It all began when deputies received a call from a local witness that reported the alleged crime to authorities. They arrived at the scene at around 6:45 pm on June 13th. After investigating the incident, police learned the suspect, L. Morales, was also on probation at the time.
Deputies arrived at the suspect’s home on Friday, June 18th, where they made the arrest. A search of the suspect’s home turned up items that linked him to the crime, according to authorities. Morales was arrested on suspicion of vandalism and participating in a street gang. His bail was set at $100,000.
Vandalism is covered under California Penal Code 594 PC and is described as maliciously damaging, destroying, or defacing another person’s property. If the damage is valued at less than $400, the crime is charged as a misdemeanor. If the damage to the property is valued at $400 or greater, the crime becomes a “wobbler” that can be charged as either a misdemeanor or a felony depending on the circumstances of the case and the defendant’s prior criminal history.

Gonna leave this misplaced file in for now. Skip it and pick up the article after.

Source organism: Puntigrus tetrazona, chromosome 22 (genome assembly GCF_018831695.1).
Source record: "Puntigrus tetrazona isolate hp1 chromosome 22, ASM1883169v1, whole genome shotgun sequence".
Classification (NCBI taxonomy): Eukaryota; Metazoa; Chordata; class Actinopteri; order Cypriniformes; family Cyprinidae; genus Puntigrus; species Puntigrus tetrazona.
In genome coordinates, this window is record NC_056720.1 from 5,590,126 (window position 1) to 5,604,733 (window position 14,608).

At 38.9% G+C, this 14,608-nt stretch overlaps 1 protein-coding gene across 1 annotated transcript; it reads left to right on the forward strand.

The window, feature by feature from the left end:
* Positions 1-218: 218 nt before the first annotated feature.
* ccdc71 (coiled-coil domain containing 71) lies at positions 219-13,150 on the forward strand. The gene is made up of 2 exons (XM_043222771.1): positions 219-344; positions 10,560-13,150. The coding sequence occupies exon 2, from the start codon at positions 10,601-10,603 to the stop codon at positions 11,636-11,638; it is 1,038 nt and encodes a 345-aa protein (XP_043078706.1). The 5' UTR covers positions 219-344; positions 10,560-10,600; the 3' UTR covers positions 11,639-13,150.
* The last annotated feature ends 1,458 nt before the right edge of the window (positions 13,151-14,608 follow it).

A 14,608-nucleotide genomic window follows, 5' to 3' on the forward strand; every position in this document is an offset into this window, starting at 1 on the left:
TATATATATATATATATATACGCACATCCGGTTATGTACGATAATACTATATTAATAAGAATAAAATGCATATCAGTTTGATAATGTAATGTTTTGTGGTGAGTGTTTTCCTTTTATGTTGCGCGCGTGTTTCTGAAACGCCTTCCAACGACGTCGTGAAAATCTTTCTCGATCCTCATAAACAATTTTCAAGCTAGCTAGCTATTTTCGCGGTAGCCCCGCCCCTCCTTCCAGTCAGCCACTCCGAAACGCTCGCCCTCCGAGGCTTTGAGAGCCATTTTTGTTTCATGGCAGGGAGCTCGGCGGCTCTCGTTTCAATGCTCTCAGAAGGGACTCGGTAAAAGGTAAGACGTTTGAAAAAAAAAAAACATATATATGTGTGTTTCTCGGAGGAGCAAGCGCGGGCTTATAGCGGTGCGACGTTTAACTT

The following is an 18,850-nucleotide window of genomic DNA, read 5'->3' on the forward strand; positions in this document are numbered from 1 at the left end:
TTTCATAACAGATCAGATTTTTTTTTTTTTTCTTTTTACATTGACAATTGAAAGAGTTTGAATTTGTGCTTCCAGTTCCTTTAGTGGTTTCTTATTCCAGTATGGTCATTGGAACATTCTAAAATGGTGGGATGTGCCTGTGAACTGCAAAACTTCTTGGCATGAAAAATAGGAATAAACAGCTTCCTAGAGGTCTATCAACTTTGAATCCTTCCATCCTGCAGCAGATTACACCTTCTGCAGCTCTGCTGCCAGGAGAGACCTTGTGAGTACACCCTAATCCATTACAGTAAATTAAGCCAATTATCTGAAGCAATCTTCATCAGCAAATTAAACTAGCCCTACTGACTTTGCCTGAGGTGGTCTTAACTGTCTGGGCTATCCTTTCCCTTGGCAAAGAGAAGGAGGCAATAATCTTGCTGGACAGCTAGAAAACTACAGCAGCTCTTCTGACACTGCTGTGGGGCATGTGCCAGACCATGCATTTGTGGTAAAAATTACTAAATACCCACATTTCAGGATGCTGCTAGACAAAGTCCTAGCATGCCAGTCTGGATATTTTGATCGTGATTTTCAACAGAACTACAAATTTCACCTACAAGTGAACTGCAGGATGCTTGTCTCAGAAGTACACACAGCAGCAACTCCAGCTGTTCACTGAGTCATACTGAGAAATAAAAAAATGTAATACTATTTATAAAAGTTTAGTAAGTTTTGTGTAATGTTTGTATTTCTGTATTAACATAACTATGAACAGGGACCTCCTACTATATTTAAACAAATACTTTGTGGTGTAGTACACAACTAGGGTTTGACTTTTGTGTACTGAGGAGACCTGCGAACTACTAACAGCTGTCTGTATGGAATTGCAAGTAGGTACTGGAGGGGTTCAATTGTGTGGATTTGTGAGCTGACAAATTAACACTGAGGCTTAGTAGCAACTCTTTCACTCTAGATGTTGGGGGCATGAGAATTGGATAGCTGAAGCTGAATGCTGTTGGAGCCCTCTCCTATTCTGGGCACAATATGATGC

When charged as a misdemeanor, the potential penalties include up to 1 year in county jail, a maximum fine of up to $1,000 (or $5,000 with a prior vandalism conviction), and informal probation.
When charged as a felony, the potential penalties include up to probation with 1 year of county jail, or 16 months to 3 years in jail, a maximum fine of $10,000 (or $50,000 if the damage done was valued at $10,000 or more), and/or probation.
Since the suspect is also being charged with participating in a street gang, an additional penalty may be added if the suspect is convicted of felony vandalism. Anyone charged with a felony in connection with a street gang is typically eligible for a sentence enhancement.